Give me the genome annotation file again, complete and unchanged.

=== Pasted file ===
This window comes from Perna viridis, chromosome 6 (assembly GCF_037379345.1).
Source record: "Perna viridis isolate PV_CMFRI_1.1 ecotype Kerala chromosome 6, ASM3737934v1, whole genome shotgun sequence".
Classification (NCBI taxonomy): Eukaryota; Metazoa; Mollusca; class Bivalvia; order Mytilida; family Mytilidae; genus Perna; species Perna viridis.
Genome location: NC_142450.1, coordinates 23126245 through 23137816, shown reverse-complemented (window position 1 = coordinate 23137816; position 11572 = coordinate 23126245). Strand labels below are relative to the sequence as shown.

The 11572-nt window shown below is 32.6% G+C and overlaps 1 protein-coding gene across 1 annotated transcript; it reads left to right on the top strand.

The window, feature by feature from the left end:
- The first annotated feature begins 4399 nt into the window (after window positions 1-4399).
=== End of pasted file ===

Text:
This window comes from Perna viridis, chromosome 6 (assembly GCF_037379345.1).
Source record: "Perna viridis isolate PV_CMFRI_1.1 ecotype Kerala chromosome 6, ASM3737934v1, whole genome shotgun sequence".
Classification (NCBI taxonomy): Eukaryota; Metazoa; Mollusca; class Bivalvia; order Mytilida; family Mytilidae; genus Perna; species Perna viridis.
Genome location: NC_142450.1, coordinates 23126245 through 23137816, shown reverse-complemented (window position 1 = coordinate 23137816; position 11572 = coordinate 23126245). Strand labels below are relative to the sequence as shown.

The 11572-nt window shown below is 32.6% G+C and overlaps 1 protein-coding gene across 1 annotated transcript; it reads left to right on the top strand.

The window, feature by feature from the left end:
- The first annotated feature begins 4399 nt into the window (after window positions 1-4399).